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Choosing the Method of Analysis

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    Selection of an analysis method requires a consideration of the strengths and weaknesses of each potential method.

    Q1: What general criteria would you consider when selecting an appropriate analysis method?

    Metal cations are one important set of species in water samples. There are a number of ways that metals can be analyzed. The most common are Atomic Absorption (AA), Ion chromatography (IC), Ion-selective electrodes (ISE), and Inductively Coupled Plasma Spectroscopy (ICP).

    The following links provide general background on each of the methods:

    The limit of detection is an important figure of merit that can be used to compare the sensitivity of methods for the analyte of interest. For metals, Table 1 gives a general rule of thumb as to the methods that may be pertinent for different concentrations.

    Table 1. Suggested analyte classification table for common cation analysis. See Analytical Chemistry 2.0 (Chapter 3 – Section 3.4) on the Analytical Sciences Digital Library website for additional information.

    Analyte Classification

    Concentration Range (%(w/w) & (ppm))

    Appropriate Analytical Methods

    Analyte Amount (mg)

    Based on 25 mL sample size


    1 - 100

    (10000 - 1000000)

    Titrimetry, Gravimetry

    25 - 2500


    0.01 – 1.00

    (100 - 10000)

    Titrimetry, Potentiometry, Spectroscopy,

    0.25 – 25


    1 x 10-7 – 0.01

    (10 ppb – 100 ppm)

    Potentiometry (to low ppm) Spectroscopy (entire range)

    2.5 x 10-6 – 0.25

    Homework Question:

    Your group will be assigned a particular analyte from a list that we wish to analyze. Your group will explore appropriate analysis methods found in the literature and make a decision about which would be preferable for the analysis we want to perform. As you read literature articles and compare methods, consider the following questions:

    Q2: What analytical methods are best suited to provide the information about your analyte?

    Q3: Of these, which techniques/instruments are available for the analysis?

    Q4: Are there cost or timing issues that will influence the choice of method?

    You may want to think about how long each analysis takes and whether it is amenable to the number of samples you need to analyze. Another consideration may be whether the technique is capable of analyzing several ions simultaneously.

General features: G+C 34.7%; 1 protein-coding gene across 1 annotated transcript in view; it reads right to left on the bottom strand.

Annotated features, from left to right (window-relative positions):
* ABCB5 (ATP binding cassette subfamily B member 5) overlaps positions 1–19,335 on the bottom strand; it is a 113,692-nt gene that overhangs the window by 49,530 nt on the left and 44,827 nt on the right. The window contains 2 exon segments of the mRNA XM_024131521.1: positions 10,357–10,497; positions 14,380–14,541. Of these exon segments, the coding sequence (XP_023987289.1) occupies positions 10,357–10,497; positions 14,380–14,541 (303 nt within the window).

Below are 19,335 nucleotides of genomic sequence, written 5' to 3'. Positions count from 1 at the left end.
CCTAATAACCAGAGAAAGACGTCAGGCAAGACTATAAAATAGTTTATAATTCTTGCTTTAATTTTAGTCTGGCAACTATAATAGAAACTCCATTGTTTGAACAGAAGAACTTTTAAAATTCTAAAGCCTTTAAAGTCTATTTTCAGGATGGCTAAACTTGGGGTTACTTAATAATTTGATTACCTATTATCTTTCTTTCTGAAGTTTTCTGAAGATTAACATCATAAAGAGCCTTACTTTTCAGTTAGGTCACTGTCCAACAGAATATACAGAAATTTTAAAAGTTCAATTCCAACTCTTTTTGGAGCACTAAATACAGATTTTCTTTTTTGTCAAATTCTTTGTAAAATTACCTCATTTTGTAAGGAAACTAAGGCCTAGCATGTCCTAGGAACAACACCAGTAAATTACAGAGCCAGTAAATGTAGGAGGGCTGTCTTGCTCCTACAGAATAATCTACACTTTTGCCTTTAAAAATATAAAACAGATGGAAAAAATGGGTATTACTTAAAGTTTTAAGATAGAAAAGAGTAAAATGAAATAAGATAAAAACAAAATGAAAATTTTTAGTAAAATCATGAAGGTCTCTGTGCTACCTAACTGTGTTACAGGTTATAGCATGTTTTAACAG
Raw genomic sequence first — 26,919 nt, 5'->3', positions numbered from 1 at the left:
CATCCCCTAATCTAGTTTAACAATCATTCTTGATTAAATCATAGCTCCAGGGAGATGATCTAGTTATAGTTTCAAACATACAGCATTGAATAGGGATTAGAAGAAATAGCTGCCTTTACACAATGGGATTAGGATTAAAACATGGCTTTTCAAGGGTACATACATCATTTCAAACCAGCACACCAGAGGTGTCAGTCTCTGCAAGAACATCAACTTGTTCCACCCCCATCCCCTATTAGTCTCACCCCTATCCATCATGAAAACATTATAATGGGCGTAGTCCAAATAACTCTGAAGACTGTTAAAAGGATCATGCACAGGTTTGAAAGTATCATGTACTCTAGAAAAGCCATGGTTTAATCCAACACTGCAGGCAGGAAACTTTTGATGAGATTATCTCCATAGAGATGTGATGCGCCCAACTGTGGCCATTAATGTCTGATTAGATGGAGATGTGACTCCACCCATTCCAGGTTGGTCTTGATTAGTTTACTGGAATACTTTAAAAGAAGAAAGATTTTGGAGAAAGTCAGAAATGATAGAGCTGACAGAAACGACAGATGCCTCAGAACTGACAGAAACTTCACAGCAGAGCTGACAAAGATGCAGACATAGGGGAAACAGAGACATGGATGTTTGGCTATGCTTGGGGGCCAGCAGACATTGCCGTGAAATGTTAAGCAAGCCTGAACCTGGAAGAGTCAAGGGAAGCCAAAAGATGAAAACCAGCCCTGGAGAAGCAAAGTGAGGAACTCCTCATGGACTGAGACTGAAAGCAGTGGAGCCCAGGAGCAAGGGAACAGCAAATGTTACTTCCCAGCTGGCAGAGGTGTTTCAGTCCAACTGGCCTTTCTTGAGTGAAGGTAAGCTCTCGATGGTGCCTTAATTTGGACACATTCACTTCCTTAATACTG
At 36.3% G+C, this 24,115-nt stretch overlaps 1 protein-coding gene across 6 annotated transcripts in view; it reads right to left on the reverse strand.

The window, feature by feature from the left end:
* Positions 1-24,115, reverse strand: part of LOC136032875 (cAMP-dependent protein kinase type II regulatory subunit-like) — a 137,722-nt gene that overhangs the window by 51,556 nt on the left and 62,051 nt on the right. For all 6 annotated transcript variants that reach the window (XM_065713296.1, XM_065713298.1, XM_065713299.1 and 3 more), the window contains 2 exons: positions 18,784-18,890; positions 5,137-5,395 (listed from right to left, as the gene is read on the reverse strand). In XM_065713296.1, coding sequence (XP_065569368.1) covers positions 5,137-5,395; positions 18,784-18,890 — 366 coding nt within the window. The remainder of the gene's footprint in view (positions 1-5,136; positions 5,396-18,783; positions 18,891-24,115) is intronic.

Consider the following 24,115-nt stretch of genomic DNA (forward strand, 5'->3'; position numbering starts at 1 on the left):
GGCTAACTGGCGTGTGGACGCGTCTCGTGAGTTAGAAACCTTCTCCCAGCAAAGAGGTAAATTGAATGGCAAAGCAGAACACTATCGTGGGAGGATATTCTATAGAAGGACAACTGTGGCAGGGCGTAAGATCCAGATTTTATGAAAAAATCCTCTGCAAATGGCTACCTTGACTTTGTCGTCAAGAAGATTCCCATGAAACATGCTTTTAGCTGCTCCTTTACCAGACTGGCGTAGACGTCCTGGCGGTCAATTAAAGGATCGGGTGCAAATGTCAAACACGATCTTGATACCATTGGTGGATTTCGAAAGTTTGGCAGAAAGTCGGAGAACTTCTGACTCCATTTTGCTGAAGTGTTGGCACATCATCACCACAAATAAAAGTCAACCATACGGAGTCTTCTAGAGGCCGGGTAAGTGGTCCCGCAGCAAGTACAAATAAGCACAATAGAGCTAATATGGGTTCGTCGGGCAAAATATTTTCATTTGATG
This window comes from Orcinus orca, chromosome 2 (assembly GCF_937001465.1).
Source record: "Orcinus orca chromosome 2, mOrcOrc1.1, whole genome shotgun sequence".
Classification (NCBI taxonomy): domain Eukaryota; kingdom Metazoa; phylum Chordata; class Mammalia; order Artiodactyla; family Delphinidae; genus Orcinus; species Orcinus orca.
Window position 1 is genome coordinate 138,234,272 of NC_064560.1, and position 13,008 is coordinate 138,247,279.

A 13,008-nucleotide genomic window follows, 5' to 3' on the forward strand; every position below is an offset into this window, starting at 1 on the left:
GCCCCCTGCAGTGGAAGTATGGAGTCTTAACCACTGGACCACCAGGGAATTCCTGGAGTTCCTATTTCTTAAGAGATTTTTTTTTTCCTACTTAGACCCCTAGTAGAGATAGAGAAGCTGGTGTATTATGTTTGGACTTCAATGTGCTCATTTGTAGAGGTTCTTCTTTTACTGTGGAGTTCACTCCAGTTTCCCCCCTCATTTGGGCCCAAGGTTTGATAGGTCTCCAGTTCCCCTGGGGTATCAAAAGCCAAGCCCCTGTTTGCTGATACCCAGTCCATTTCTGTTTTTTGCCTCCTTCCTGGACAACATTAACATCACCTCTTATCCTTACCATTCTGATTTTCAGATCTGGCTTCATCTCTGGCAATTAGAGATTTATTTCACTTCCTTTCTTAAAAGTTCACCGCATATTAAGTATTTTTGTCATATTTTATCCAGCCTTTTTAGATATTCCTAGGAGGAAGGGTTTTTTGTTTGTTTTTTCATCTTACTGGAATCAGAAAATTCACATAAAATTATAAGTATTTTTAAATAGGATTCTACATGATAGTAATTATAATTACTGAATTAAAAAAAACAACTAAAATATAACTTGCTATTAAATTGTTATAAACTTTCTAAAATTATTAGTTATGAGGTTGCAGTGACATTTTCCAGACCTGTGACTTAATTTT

Q5: Do the available methods have sufficient selectivity for the type of sample that will be analyzed?

    A good example in thinking about selectivity is the difference in determining water hardness (generally the concentration of Ca2+ and Mg2+ combined) versus just the concentration of Ca2+. When one wants to determine just the concentration of Ca2+, a method that can differentiate between Ca2+ and Mg2+ is needed; whereas if one wants to determine water hardness, there is no need to differentiate between the two cations.

    Q6: What sample pretreatment will be required?

    Q7: What sample size (mass or volume) is needed, and can that be feasibly collected?

    Q8: What is the anticipated range of analyte concentrations?

    Q9: What is the limit of detection of the method and is its dynamic range appropriate for the range of concentrations of the analyte?

    Q10: What is the precision of the method?

    Q11: Is there a target concentration that is important for regulatory purposes?

    Q12: Is the analyte in a form (solid, liquid, gas) suitable for the analytical method that you have selected?

    Q13: How will the method be validated?

    Q14: What type of calibration will be used?

    Q15: Do any of the reagents used need to be standardized?

    Q16: Can a reference standard be used to ensure accuracy?

    As you identify the answer to each of these questions, you will need to balance each key attribute of a method to decide, or prioritize which method you ultimately will choose to pursue the analysis.

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